The Vallorcine train waits, like a bridesmaid without a bride. Fresh snow clings to the lower slopes of the forested mountains. Ice rivers flow from crystal peaks. The air is cold. The train is warm. We are waiting for the driver. Suddenly there is movement. Into the white. Past the river. Along the valley. Rising, slowly. The glint of a glacier in the distance. Townlands appear out of nowhere. Wooden chalets. A village on the hill. Above, the peaks are sharp against the sky. Ski resorts. Viaducts. Twisting roads. Fallen trees. Boulders. These are exciting moments. This is the start of a long journey through the expanse of the alps on short trains built for their endurance and strength. Into lands where the dialects change with the landscape and the cultures and traditions are etched into daily rites of passage.
On the faces of the people, with their colourful clothes, their irresistible homes and solid buildings, with cuisine that is as diverse as the products of the landscape, listening to those rustic dialects, warming to their genuine hospitality, people who know mountain and valley life. This is the way into the winter wonderland that is alpine Europe. Only the mountain goats know where the ancient paths go. Here there is beauty and diversity, nature unfolding through large windows in full colour. And it is never still. You can never describe these high mountain peaks, divided valleys and sloping meadows because nothing remains the same.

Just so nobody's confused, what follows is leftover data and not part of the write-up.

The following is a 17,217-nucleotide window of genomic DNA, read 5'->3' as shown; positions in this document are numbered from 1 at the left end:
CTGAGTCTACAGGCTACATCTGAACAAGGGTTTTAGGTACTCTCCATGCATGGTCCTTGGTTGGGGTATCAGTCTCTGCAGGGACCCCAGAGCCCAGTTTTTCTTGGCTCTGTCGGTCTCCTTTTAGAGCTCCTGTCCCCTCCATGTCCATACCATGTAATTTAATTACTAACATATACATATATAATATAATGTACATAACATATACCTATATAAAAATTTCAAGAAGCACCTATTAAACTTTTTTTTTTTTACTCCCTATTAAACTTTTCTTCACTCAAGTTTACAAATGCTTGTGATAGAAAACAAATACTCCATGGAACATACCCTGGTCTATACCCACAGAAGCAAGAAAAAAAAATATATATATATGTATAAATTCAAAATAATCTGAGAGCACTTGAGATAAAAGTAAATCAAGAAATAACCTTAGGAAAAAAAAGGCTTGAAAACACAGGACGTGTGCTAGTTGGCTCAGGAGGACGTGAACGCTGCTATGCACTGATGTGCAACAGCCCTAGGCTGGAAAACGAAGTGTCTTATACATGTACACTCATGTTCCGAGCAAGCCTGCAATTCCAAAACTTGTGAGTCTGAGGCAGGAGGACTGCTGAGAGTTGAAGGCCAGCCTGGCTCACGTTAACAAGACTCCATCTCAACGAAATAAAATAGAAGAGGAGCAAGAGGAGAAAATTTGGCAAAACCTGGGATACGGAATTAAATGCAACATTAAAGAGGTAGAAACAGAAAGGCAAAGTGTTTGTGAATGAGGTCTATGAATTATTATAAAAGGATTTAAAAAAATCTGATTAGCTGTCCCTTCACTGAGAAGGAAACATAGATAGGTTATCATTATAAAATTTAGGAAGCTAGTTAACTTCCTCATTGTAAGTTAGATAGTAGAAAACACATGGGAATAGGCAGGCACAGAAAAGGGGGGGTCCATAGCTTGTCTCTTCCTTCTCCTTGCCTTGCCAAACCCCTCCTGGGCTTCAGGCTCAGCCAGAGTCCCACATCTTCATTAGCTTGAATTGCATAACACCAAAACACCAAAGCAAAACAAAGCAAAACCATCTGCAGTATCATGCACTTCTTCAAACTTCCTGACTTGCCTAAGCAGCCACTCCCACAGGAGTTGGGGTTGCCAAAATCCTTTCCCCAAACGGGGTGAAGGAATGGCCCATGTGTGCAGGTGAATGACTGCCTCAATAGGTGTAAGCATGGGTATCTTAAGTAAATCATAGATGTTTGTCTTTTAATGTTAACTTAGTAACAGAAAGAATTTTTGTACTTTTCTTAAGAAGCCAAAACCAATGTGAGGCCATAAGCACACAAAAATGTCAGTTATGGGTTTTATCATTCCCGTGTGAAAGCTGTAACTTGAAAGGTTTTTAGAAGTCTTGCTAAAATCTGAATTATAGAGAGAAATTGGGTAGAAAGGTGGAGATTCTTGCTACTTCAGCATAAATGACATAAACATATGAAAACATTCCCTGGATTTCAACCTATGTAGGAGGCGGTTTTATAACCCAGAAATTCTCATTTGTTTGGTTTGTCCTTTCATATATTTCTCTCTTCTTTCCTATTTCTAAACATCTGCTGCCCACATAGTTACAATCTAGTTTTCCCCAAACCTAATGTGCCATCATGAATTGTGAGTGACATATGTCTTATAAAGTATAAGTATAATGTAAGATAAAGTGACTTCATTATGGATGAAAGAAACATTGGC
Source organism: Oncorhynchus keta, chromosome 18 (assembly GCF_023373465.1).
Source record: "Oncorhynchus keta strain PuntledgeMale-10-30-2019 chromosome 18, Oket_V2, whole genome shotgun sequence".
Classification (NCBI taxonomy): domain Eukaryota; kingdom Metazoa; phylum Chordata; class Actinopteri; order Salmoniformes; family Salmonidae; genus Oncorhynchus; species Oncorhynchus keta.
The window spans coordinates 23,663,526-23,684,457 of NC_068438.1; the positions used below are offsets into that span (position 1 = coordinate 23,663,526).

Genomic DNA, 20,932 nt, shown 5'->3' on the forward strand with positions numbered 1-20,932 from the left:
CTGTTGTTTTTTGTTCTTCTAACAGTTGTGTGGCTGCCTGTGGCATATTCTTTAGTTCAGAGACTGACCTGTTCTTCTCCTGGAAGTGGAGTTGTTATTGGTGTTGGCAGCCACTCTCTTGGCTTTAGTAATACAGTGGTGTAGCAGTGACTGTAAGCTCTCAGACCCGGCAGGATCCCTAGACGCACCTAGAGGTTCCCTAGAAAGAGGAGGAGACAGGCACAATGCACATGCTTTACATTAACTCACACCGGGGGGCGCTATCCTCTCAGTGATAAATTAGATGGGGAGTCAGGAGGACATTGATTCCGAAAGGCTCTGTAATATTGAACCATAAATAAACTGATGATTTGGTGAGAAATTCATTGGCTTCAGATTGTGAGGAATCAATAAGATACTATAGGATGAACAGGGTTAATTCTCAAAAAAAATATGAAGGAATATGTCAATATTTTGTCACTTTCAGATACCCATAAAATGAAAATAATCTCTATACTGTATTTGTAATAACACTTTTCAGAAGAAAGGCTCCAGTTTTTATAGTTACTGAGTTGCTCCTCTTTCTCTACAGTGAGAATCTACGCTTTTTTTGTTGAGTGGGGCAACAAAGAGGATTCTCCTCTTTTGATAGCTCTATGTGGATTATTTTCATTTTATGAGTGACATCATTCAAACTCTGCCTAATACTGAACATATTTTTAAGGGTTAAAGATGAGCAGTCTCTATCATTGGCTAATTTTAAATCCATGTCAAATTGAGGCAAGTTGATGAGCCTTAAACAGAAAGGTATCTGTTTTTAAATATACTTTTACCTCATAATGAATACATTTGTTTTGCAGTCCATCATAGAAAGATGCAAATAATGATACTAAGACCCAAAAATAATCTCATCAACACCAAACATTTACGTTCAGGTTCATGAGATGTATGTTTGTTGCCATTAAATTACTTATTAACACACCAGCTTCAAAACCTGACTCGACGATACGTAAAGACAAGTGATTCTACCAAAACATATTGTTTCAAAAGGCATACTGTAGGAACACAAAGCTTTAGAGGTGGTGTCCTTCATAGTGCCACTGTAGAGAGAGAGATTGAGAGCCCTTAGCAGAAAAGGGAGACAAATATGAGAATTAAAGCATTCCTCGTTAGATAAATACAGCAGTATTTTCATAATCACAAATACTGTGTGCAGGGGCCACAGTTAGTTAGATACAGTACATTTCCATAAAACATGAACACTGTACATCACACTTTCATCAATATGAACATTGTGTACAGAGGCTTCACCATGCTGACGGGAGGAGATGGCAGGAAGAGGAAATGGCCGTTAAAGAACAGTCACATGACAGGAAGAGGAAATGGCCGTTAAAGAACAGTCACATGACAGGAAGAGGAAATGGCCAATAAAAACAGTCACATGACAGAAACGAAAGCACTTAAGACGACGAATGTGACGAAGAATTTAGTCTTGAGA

This is what makes this journey a fabulous adventure. A slight change of perspective, a different view and the experience itself changes. We are in the Trient Valley, crossing from France into Switzerland by the backdoor. Travelling through alpine Switzerland is nothing less than a remarkable journey that pays homage to past and present engineering feats, celebrates the dilemma of a modern utilitarian country and reveals beautiful ways of escape. So we are going to get out at Salvan, have some lunch and then make our way down to Martigny by foot. So, a reminder of the fondue they make in Haute Savoy, if only to acknowledge that this very Swiss dish comes from across the border, in Alpine France.
Made with milk from the abondance and tarine cows found grazing alpine flora, Beaufort is known as the prince of mountain cheeses in Haute Savoy and Savoy, and usually the principle ingredient in this distinctive fondue.
400 g Beaufort cheese, grated
400 g Emmental de Savoie cheese, grated
400 ml dry white wine
2 garlic cloves, halved
Nutmeg, large pinch
Black pepper, large pinch
1 large farmhouse loaf, cut into cubes
Rub the inside of the fondue pot with garlic. Place cheese in the fondue pot. Cover with white wine. Warm over a low heat, stirring thoroughly with a wooden spoon to obtain a smooth, blended mixture. Add pepper and grated nutmeg. Let the fondue cook for five more minutes, stirring constantly. Place the fondue pot over its warmer and enjoy the fondue by dipping the pieces of bread using long forks.
cheese sauce combinations
COMTOISE —Comté semi, Comté full
JURA — Gruyère, Chaux-d’Abel
MOITIÉ MOITIÉ — Gruyère,Vacherin Fribourgeois
PIÉMONTAISE — Fontina
RUSTIQUE — Appenzeller, Emmental, Gruyère, Vacherin Fribourgeois
SIMPILÄR — Gruyère, Raclette Simpilar
VALAIS / WALLIS — Gruyère, Raclette
VAUDOISE — Appenzeller, Gruyère, Bagnes